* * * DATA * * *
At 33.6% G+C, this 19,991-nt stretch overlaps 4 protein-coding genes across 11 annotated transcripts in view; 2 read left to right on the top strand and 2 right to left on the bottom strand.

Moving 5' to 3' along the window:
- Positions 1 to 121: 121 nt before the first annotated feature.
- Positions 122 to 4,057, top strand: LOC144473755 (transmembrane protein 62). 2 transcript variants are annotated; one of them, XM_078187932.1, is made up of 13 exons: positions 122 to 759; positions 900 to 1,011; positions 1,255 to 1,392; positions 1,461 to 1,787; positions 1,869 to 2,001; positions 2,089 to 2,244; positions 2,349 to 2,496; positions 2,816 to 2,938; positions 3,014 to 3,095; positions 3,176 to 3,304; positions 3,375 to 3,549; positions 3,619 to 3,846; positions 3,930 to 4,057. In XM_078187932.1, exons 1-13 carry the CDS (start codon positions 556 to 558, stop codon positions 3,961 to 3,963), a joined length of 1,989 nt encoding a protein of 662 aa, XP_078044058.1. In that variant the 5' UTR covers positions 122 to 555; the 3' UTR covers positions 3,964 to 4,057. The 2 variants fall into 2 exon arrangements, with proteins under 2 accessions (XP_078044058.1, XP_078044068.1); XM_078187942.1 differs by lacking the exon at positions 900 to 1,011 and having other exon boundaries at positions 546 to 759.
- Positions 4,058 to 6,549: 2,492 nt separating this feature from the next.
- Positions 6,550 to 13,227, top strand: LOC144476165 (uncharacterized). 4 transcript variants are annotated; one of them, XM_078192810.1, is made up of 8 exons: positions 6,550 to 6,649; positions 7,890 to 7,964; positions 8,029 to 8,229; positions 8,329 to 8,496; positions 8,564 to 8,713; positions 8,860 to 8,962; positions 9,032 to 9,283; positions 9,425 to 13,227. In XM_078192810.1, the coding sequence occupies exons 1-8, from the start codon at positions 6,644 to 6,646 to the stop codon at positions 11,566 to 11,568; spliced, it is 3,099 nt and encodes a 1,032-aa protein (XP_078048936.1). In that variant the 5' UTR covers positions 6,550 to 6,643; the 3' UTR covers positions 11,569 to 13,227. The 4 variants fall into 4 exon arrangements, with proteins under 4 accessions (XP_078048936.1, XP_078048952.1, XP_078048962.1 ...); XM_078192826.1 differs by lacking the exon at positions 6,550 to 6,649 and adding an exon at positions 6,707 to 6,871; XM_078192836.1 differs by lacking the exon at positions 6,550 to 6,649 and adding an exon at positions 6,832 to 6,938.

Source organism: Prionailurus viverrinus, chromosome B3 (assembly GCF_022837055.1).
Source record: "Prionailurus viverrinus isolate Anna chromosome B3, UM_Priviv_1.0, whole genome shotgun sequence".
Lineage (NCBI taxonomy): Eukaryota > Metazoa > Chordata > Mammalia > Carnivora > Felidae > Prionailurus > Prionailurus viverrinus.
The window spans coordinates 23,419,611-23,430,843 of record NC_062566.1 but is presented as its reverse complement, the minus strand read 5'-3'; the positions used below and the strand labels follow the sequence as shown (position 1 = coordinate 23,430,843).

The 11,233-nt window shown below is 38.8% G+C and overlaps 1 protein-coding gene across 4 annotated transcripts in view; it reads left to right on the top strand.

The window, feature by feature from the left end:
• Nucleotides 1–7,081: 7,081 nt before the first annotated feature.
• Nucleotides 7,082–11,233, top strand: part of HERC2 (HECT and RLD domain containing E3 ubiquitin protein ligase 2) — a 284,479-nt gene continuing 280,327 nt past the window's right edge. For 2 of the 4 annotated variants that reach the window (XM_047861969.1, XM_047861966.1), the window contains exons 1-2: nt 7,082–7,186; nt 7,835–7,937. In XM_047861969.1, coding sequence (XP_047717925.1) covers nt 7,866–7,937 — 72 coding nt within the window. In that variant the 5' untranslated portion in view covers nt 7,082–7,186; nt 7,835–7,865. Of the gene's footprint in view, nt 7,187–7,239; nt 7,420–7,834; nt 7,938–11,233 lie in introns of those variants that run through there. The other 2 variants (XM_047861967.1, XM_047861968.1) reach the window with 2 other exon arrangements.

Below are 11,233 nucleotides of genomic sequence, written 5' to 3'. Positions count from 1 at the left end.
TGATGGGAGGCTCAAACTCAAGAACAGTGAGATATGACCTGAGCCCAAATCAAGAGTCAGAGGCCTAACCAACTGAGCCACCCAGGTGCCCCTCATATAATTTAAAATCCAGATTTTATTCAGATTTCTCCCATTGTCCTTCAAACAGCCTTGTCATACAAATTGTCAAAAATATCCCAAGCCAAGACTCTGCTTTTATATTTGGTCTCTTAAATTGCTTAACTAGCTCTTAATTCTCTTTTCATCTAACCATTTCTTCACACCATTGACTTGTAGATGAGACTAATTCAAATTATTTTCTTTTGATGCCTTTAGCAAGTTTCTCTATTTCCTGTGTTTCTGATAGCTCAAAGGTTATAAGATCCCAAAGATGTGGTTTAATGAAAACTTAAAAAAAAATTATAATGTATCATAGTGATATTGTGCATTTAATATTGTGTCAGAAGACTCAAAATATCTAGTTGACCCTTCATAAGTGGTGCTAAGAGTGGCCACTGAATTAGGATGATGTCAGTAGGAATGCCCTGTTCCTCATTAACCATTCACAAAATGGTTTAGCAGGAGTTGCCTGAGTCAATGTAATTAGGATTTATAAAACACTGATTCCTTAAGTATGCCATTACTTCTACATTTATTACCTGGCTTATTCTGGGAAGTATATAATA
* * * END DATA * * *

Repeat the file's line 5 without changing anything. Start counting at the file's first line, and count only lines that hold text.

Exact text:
- Positions 4,058 to 6,549: 2,492 nt separating this feature from the next.